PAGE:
The known universe is full of exciting things like black holes, hypernovae, and neutron star mergers. All of these, however, seem tame compared to elements that physicists think may exist but have yet to find. Perhaps chief among them are wormholes, which theoretically join parts of space and time, allowing those who enter them a shortcut to distant places.
The possibility of wormholes came as a huge relief to science fiction writers, otherwise cut off from the star systems they wished to explore by physical laws preventing faster-than-light travel. Many physicists are skeptical of their existence, or at least that three-dimensional objects could pass through them unscathed, but sheer luck was enough for the writers to drive a spacecraft, or at least a novel, through them.
However, as telescopes advance, one question becomes more troubling: If wormholes are real, why haven’t we found any? Four Bulgarian physicists offered an answer in Physical Review D: maybe we have them and just haven’t recognized them.
The vast majority of black holes we have identified are known either by their gravitational effects on the stars around them or by the jets of matter erupting from their accretion disks. If any of them were in fact wormholes, it’s unlikely we know. However, the Event Horizon Telescope Collaboration’s observation of the polarization around M87* and its tracking on Sagittarius A* is another matter. In these cases, we saw the shadow of the object itself against its event horizon, and might hope to notice something if we were really looking at a wormhole.
The possibility of wormholes is exciting enough for physicists that 12 papers have appeared on ArXiv.org exploring the concept since the beginning of November. However, as Sofia University’s Petya Nedkova and her co-authors note, we don’t know what they would look like.
The article seeks to address this issue and concludes that, viewed from a high angle, wormholes would look like nothing we have seen. For small tilt angles, however, the authors believe a wormhole would show “a very similar polarization pattern” to a black hole. Therefore, M87*, viewed at an estimated angle of 17°, could be a wormhole and we wouldn’t know.
That’s not to say we’re doomed to not be able to tell wormholes from black. “More significant distinctions are observed for strongly lensed indirect images, where the polarization intensity in wormhole spacetimes can reach an order of magnitude compared to the Schwarzschild black hole,” the authors write. The lens in question here does not come from a massive object between us and the hole creating a gravitational lens. Instead, it’s from the the trajectories of the photons being distorted by the immense gravitational field of the hole, causing them to make a partial loop around the hole before heading towards us.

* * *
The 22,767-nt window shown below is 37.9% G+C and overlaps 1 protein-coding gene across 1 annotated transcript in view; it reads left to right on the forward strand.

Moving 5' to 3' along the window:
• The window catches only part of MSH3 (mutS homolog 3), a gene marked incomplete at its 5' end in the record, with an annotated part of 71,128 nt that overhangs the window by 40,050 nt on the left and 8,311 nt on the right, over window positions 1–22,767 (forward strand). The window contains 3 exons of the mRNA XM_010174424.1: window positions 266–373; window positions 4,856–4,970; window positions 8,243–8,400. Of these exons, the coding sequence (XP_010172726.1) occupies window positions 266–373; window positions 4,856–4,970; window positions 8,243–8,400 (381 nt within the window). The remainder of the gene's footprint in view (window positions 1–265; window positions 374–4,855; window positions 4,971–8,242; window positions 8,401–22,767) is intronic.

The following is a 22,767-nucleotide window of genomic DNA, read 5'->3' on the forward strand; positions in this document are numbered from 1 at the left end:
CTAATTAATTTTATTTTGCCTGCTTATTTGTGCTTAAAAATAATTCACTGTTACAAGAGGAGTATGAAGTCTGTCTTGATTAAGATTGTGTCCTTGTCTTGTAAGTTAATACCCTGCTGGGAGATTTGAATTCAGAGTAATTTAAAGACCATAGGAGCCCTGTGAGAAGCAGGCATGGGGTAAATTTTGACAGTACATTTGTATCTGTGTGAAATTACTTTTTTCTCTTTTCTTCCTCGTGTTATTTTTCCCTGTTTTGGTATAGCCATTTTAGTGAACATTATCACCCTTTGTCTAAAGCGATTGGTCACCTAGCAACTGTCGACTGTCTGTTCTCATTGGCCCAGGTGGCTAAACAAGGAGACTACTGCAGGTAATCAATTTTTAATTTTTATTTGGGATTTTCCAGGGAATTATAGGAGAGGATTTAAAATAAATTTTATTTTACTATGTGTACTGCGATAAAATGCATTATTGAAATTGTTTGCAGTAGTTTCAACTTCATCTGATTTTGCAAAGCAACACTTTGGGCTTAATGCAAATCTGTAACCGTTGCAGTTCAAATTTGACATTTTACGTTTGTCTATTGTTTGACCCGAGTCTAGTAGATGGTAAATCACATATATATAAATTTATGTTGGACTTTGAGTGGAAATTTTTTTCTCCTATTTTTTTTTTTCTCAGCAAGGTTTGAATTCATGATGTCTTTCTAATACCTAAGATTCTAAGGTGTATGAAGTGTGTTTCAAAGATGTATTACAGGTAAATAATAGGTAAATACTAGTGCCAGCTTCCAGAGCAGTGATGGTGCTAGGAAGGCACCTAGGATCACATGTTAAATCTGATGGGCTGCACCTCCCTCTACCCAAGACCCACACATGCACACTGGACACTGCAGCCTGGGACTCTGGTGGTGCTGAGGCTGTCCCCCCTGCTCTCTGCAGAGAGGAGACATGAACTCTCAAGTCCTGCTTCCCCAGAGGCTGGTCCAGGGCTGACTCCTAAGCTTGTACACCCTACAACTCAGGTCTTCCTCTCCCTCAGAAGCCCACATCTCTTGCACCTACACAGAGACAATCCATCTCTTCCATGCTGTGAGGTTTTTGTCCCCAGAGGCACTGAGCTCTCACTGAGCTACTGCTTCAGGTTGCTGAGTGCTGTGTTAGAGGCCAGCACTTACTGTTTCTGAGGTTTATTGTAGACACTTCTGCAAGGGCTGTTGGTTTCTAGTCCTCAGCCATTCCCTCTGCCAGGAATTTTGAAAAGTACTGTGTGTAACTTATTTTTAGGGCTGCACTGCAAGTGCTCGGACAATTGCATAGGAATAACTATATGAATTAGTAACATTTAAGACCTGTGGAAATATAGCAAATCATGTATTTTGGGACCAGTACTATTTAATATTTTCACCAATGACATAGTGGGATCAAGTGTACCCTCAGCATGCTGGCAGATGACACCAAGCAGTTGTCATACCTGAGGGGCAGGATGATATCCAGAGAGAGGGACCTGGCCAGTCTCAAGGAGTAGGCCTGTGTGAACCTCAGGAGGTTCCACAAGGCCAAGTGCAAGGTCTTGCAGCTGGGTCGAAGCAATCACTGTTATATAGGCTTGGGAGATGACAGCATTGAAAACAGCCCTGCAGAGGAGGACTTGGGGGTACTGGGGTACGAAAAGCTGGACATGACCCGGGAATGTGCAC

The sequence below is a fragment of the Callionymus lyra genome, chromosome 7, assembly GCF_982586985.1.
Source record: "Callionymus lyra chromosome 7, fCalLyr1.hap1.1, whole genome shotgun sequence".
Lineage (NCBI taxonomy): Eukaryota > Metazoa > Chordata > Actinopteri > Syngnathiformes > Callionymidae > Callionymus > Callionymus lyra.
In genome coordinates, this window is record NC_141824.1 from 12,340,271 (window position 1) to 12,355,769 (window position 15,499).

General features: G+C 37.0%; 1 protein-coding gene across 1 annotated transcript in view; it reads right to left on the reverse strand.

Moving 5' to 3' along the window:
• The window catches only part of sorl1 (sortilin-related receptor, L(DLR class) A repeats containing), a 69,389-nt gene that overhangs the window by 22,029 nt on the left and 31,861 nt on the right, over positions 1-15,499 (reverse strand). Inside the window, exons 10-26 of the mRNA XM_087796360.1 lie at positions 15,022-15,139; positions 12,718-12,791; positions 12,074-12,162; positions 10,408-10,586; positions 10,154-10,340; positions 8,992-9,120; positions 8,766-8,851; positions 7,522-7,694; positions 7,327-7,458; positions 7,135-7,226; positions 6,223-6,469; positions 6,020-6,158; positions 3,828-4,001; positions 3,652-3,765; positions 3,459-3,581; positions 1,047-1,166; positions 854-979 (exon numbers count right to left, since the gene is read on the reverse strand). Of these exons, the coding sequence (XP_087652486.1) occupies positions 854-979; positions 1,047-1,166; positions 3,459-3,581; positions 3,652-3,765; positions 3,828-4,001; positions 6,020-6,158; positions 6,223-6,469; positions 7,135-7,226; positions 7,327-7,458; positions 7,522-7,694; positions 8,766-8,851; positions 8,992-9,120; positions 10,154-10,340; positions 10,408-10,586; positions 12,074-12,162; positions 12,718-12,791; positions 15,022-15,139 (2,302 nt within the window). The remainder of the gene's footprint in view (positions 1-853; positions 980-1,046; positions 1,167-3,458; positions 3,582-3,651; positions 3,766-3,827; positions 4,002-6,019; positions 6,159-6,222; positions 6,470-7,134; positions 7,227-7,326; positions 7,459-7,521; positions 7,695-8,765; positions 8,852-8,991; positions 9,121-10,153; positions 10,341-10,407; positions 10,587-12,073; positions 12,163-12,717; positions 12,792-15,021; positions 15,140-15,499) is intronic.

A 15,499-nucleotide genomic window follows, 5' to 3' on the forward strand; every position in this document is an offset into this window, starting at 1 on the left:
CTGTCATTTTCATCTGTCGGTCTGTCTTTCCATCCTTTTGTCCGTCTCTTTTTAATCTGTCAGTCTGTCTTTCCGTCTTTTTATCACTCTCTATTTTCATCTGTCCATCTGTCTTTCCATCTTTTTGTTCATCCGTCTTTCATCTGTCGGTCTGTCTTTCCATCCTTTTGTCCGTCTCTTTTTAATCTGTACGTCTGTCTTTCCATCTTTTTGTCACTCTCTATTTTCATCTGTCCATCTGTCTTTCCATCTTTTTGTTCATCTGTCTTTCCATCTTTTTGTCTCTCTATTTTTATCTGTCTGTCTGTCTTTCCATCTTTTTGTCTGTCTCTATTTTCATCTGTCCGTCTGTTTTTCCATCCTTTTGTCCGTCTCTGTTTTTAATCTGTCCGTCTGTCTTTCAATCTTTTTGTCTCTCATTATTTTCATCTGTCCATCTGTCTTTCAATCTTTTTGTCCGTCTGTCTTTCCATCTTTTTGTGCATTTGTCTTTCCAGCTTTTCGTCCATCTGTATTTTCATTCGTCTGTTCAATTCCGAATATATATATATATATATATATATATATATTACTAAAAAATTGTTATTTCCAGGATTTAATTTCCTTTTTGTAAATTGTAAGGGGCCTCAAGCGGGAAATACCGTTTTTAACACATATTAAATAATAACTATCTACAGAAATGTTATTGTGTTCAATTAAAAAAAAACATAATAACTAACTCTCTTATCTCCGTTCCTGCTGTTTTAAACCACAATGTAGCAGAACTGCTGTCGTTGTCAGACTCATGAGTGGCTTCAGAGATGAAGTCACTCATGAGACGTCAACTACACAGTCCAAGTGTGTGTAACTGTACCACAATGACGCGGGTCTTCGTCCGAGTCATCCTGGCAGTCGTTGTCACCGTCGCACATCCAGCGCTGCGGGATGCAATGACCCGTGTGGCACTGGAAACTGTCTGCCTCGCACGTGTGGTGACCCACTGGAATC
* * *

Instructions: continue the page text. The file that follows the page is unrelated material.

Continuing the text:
The situation becomes more complicated if we assume, as the authors do, that matter or light can pass back and forth through a wormhole. If so, they expect “signals from the region beyond the throat may reach our universe.” These will alter the polarized image of the disc we see around the hole, with light emerging from elsewhere having distinct polarization properties. This could provide what the authors call “a characteristic signature for detecting wormhole geometry.”
Besides the interest of finding wormholes to confirm their existence, and the fact that they could make interstellar travel possible, it is a good idea to be able to distinguish them from black holes before getting too close. . “If you were nearby, you would know too late,” Nedkova told New Scientist. “You will get to know the difference when you die or cross over.”
The authors acknowledge that their conclusions are drawn from a “simplified model of a magnetized fluid ring” orbiting the black hole. More advanced models may reveal differences that could be used to distinguish the wormhole from the black hole in other ways.
The article is published in Physical Review D.
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